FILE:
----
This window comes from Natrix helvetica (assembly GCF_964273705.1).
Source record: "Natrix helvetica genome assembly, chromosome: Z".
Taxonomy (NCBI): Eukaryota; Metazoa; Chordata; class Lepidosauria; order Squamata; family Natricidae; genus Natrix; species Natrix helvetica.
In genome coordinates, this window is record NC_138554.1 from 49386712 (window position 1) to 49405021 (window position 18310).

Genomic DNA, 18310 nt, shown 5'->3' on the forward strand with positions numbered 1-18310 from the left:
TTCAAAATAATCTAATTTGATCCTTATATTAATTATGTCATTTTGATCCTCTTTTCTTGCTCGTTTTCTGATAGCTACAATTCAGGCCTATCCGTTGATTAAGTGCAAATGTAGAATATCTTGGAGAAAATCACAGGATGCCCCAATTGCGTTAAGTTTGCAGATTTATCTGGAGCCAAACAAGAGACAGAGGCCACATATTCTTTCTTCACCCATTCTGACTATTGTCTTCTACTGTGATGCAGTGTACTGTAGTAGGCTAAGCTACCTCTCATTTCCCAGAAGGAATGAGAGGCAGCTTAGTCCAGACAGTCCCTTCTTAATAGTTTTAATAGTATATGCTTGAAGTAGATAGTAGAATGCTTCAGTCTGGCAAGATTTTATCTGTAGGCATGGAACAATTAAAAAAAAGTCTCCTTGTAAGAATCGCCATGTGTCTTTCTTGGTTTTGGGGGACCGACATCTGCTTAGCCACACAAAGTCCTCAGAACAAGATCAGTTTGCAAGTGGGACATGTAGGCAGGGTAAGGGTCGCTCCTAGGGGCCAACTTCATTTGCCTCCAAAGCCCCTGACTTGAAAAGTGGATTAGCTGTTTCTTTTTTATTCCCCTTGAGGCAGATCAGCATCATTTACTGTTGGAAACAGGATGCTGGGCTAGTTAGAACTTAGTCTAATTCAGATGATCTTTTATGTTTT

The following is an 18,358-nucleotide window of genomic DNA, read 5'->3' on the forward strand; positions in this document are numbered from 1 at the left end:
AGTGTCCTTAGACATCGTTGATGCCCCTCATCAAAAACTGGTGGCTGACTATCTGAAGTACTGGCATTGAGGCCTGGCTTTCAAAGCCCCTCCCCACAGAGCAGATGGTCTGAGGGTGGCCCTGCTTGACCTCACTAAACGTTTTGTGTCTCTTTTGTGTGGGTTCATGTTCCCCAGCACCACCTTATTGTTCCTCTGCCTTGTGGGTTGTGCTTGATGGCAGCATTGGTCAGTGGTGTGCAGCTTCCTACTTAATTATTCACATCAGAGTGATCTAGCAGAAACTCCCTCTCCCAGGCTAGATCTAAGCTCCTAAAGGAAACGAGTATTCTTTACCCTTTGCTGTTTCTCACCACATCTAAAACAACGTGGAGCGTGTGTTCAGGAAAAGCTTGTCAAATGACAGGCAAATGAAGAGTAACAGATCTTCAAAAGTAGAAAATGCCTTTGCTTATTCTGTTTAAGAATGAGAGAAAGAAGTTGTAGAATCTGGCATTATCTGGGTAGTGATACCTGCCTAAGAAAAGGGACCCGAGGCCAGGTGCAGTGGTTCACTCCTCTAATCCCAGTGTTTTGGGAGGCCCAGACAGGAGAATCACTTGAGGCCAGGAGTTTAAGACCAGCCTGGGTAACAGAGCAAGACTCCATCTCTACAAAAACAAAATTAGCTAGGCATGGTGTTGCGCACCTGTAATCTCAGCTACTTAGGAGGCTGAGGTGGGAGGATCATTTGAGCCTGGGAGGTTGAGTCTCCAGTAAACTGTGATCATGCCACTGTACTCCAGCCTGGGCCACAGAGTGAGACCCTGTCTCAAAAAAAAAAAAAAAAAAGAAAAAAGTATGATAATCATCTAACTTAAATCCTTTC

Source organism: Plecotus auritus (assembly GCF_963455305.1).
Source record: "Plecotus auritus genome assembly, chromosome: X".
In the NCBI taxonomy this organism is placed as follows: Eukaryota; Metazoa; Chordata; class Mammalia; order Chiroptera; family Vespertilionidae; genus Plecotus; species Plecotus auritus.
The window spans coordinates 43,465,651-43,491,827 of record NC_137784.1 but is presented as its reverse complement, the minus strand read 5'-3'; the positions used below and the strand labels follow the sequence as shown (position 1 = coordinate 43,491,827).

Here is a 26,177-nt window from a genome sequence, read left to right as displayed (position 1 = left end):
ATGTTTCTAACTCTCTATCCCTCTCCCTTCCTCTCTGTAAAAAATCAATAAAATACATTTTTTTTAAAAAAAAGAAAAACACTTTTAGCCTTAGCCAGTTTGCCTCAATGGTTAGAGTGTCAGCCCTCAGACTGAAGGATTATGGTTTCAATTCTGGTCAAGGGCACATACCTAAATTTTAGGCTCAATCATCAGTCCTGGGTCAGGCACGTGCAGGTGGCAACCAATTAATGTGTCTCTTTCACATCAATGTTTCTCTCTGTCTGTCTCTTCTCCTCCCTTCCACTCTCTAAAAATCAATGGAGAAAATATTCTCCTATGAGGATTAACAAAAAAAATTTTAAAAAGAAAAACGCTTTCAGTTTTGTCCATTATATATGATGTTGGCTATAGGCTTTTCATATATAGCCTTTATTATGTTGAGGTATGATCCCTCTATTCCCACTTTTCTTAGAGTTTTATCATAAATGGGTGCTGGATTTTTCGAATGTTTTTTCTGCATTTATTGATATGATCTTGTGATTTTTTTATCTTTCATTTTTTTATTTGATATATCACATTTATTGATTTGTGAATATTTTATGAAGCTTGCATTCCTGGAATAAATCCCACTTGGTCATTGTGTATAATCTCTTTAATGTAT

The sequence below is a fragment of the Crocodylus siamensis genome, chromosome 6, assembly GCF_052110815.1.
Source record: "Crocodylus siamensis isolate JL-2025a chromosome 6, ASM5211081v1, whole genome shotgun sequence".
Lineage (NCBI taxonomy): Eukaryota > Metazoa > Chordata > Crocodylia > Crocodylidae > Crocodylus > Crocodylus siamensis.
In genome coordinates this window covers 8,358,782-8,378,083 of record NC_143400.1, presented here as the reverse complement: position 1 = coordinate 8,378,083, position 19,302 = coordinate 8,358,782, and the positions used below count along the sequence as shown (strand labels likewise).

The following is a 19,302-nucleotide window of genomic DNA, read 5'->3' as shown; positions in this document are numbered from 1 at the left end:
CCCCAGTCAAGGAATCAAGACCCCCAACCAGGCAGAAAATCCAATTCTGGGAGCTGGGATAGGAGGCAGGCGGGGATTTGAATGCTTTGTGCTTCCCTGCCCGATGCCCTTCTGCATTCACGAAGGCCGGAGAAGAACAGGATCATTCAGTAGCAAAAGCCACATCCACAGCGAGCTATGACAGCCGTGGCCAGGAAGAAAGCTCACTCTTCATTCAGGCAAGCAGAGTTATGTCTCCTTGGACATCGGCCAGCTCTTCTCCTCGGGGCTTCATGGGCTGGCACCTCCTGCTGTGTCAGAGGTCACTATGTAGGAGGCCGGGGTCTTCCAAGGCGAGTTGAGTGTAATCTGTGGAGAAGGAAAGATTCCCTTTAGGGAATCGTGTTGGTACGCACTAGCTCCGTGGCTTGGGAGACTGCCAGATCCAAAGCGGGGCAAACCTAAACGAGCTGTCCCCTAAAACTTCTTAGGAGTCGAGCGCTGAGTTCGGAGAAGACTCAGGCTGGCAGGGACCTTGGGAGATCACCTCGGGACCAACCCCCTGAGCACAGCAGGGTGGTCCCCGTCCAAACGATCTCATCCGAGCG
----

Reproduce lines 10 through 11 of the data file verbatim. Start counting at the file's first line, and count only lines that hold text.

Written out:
Source record: "Plecotus auritus genome assembly, chromosome: X".
In the NCBI taxonomy this organism is placed as follows: Eukaryota; Metazoa; Chordata; class Mammalia; order Chiroptera; family Vespertilionidae; genus Plecotus; species Plecotus auritus.